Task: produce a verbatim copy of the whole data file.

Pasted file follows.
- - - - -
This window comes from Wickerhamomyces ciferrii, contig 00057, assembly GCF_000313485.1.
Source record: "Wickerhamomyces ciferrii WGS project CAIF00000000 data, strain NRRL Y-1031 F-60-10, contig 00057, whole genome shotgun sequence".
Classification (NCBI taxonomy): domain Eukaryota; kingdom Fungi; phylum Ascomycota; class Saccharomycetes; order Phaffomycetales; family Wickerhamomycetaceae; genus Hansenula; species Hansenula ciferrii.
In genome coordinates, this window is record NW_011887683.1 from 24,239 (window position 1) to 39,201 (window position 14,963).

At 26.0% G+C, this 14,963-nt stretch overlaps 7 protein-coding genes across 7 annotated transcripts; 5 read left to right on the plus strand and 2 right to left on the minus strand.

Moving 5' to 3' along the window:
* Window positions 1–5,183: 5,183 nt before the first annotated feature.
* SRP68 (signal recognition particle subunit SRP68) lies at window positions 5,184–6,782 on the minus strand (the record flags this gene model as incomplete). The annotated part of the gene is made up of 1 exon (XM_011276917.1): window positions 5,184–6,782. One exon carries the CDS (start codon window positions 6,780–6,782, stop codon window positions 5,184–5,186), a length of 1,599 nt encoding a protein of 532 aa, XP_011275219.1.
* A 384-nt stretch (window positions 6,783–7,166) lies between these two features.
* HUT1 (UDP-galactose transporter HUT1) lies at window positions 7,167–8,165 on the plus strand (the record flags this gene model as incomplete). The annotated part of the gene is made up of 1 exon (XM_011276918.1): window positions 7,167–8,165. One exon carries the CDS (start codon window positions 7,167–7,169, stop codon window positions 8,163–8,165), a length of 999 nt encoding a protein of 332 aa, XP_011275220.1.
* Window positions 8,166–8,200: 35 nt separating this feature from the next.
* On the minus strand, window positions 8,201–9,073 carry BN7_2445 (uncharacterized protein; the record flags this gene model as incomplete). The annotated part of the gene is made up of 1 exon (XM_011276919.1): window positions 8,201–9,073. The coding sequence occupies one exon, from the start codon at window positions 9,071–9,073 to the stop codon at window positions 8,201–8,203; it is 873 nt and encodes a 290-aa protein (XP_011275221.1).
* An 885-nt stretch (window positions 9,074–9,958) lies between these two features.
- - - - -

This window comes from Wickerhamomyces ciferrii, contig 00057, assembly GCF_000313485.1.
Source record: "Wickerhamomyces ciferrii WGS project CAIF00000000 data, strain NRRL Y-1031 F-60-10, contig 00057, whole genome shotgun sequence".
Classification (NCBI taxonomy): domain Eukaryota; kingdom Fungi; phylum Ascomycota; class Saccharomycetes; order Phaffomycetales; family Wickerhamomycetaceae; genus Hansenula; species Hansenula ciferrii.
In genome coordinates, this window is record NW_011887683.1 from 24,239 (window position 1) to 39,201 (window position 14,963).

At 26.0% G+C, this 14,963-nt stretch overlaps 7 protein-coding genes across 7 annotated transcripts; 5 read left to right on the plus strand and 2 right to left on the minus strand.

Moving 5' to 3' along the window:
* Window positions 1–5,183: 5,183 nt before the first annotated feature.
* SRP68 (signal recognition particle subunit SRP68) lies at window positions 5,184–6,782 on the minus strand (the record flags this gene model as incomplete). The annotated part of the gene is made up of 1 exon (XM_011276917.1): window positions 5,184–6,782. One exon carries the CDS (start codon window positions 6,780–6,782, stop codon window positions 5,184–5,186), a length of 1,599 nt encoding a protein of 532 aa, XP_011275219.1.
* A 384-nt stretch (window positions 6,783–7,166) lies between these two features.
* HUT1 (UDP-galactose transporter HUT1) lies at window positions 7,167–8,165 on the plus strand (the record flags this gene model as incomplete). The annotated part of the gene is made up of 1 exon (XM_011276918.1): window positions 7,167–8,165. One exon carries the CDS (start codon window positions 7,167–7,169, stop codon window positions 8,163–8,165), a length of 999 nt encoding a protein of 332 aa, XP_011275220.1.
* Window positions 8,166–8,200: 35 nt separating this feature from the next.
* On the minus strand, window positions 8,201–9,073 carry BN7_2445 (uncharacterized protein; the record flags this gene model as incomplete). The annotated part of the gene is made up of 1 exon (XM_011276919.1): window positions 8,201–9,073. The coding sequence occupies one exon, from the start codon at window positions 9,071–9,073 to the stop codon at window positions 8,201–8,203; it is 873 nt and encodes a 290-aa protein (XP_011275221.1).
* An 885-nt stretch (window positions 9,074–9,958) lies between these two features.